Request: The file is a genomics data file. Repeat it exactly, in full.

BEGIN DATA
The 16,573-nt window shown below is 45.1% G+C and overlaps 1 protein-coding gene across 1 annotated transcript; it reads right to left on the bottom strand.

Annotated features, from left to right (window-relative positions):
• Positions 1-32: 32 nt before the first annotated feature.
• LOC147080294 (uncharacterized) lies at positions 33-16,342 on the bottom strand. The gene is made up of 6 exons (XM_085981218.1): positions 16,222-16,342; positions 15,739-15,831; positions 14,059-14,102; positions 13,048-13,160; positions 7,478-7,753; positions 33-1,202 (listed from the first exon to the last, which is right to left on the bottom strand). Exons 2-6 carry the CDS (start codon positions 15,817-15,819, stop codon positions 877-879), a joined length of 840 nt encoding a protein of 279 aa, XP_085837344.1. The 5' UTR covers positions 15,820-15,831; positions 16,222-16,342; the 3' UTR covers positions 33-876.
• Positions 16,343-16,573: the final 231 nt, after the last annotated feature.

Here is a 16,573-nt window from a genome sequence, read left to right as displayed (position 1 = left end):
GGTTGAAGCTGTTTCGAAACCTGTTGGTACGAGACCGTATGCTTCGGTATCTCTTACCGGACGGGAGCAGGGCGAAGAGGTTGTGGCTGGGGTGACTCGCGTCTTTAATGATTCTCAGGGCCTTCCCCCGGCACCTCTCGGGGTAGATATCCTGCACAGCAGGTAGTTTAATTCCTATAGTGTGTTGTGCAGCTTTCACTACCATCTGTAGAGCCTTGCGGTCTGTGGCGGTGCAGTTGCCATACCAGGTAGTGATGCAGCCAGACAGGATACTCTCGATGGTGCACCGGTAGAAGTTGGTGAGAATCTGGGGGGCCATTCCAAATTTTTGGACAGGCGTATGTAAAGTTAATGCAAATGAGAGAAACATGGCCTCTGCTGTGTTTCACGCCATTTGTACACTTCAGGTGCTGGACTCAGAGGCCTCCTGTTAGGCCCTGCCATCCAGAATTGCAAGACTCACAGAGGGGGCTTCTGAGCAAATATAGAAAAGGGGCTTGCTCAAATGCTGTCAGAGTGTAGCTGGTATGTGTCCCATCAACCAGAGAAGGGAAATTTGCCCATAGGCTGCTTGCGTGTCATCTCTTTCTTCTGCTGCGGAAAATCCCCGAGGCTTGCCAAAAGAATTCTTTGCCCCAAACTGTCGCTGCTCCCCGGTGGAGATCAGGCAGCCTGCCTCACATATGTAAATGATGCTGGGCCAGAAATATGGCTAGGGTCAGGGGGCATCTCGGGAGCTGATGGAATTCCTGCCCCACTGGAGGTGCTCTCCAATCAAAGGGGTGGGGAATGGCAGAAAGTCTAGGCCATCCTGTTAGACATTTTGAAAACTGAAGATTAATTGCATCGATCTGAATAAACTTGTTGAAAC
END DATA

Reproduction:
The 16,573-nt window shown below is 45.1% G+C and overlaps 1 protein-coding gene across 1 annotated transcript; it reads right to left on the bottom strand.

Annotated features, from left to right (window-relative positions):
• Positions 1-32: 32 nt before the first annotated feature.
• LOC147080294 (uncharacterized) lies at positions 33-16,342 on the bottom strand. The gene is made up of 6 exons (XM_085981218.1): positions 16,222-16,342; positions 15,739-15,831; positions 14,059-14,102; positions 13,048-13,160; positions 7,478-7,753; positions 33-1,202 (listed from the first exon to the last, which is right to left on the bottom strand). Exons 2-6 carry the CDS (start codon positions 15,817-15,819, stop codon positions 877-879), a joined length of 840 nt encoding a protein of 279 aa, XP_085837344.1. The 5' UTR covers positions 15,820-15,831; positions 16,222-16,342; the 3' UTR covers positions 33-876.
• Positions 16,343-16,573: the final 231 nt, after the last annotated feature.

Here is a 16,573-nt window from a genome sequence, read left to right as displayed (position 1 = left end):
GGTTGAAGCTGTTTCGAAACCTGTTGGTACGAGACCGTATGCTTCGGTATCTCTTACCGGACGGGAGCAGGGCGAAGAGGTTGTGGCTGGGGTGACTCGCGTCTTTAATGATTCTCAGGGCCTTCCCCCGGCACCTCTCGGGGTAGATATCCTGCACAGCAGGTAGTTTAATTCCTATAGTGTGTTGTGCAGCTTTCACTACCATCTGTAGAGCCTTGCGGTCTGTGGCGGTGCAGTTGCCATACCAGGTAGTGATGCAGCCAGACAGGATACTCTCGATGGTGCACCGGTAGAAGTTGGTGAGAATCTGGGGGGCCATTCCAAATTTTTGGACAGGCGTATGTAAAGTTAATGCAAATGAGAGAAACATGGCCTCTGCTGTGTTTCACGCCATTTGTACACTTCAGGTGCTGGACTCAGAGGCCTCCTGTTAGGCCCTGCCATCCAGAATTGCAAGACTCACAGAGGGGGCTTCTGAGCAAATATAGAAAAGGGGCTTGCTCAAATGCTGTCAGAGTGTAGCTGGTATGTGTCCCATCAACCAGAGAAGGGAAATTTGCCCATAGGCTGCTTGCGTGTCATCTCTTTCTTCTGCTGCGGAAAATCCCCGAGGCTTGCCAAAAGAATTCTTTGCCCCAAACTGTCGCTGCTCCCCGGTGGAGATCAGGCAGCCTGCCTCACATATGTAAATGATGCTGGGCCAGAAATATGGCTAGGGTCAGGGGGCATCTCGGGAGCTGATGGAATTCCTGCCCCACTGGAGGTGCTCTCCAATCAAAGGGGTGGGGAATGGCAGAAAGTCTAGGCCATCCTGTTAGACATTTTGAAAACTGAAGATTAATTGCATCGATCTGAATAAACTTGTTGAAAC